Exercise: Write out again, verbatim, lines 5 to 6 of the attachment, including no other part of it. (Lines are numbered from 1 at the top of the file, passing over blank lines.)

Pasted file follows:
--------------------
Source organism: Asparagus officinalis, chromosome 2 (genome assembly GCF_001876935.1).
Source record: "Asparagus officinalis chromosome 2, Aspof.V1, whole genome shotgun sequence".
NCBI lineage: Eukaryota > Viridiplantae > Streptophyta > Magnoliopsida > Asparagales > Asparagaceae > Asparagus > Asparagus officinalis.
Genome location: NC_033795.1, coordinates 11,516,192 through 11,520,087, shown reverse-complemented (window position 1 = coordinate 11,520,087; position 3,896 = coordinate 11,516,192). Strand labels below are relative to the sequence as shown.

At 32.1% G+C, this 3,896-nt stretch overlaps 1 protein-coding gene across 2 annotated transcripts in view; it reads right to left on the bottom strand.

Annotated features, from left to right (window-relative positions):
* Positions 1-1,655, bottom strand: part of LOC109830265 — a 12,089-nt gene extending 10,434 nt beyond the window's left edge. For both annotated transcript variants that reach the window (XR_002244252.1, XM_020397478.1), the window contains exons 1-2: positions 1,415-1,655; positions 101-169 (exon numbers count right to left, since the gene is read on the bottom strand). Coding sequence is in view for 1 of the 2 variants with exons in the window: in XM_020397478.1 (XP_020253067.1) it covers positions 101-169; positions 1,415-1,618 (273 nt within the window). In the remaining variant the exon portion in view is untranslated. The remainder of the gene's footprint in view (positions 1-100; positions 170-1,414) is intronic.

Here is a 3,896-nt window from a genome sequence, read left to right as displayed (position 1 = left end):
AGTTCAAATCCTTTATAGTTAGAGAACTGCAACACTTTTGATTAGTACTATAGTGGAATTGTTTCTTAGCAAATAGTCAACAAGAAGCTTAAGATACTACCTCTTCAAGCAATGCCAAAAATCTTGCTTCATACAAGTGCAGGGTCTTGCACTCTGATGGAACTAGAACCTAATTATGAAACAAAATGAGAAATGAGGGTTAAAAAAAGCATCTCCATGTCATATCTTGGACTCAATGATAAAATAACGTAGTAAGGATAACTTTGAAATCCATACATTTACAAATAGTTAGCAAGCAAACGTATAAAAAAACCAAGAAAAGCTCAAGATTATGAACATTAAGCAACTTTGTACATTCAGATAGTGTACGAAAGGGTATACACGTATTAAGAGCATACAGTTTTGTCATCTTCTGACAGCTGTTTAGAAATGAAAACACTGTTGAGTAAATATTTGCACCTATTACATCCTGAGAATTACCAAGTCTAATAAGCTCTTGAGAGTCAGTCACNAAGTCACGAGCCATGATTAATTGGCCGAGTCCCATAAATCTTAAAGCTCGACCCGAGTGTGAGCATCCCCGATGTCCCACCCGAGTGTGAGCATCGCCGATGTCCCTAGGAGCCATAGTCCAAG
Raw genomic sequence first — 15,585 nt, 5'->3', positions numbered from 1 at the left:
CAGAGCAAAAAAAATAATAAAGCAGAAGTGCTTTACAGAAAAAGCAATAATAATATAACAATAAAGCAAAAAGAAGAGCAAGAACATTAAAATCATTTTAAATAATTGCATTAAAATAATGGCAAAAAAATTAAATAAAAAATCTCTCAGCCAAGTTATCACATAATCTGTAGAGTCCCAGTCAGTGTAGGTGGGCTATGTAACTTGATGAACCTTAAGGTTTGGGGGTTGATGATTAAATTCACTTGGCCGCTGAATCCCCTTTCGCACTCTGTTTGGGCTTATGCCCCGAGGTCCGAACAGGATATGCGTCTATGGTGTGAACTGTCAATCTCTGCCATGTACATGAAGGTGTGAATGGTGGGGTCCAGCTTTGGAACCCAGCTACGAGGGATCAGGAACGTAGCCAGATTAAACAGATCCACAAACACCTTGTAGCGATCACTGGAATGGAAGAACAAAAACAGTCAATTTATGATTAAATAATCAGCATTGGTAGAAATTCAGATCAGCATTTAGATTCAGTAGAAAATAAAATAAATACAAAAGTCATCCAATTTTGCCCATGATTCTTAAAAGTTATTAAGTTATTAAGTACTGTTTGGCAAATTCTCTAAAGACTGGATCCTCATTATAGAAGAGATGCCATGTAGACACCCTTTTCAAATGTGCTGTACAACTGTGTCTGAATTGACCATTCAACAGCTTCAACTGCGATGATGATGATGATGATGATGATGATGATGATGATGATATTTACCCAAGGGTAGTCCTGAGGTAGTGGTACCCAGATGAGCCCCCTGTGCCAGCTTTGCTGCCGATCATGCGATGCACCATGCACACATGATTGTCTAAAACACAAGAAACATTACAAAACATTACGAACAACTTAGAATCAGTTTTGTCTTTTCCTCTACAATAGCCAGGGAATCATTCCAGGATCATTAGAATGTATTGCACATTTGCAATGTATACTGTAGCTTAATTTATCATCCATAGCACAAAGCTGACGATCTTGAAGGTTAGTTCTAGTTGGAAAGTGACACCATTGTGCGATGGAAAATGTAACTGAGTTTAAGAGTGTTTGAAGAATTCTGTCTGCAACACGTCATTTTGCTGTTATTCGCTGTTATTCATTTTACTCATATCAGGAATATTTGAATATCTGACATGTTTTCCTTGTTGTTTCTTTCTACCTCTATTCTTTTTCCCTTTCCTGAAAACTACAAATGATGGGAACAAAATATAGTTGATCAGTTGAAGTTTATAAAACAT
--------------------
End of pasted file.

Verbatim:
At 32.1% G+C, this 3,896-nt stretch overlaps 1 protein-coding gene across 2 annotated transcripts in view; it reads right to left on the bottom strand.

Annotated features, from left to right (window-relative positions):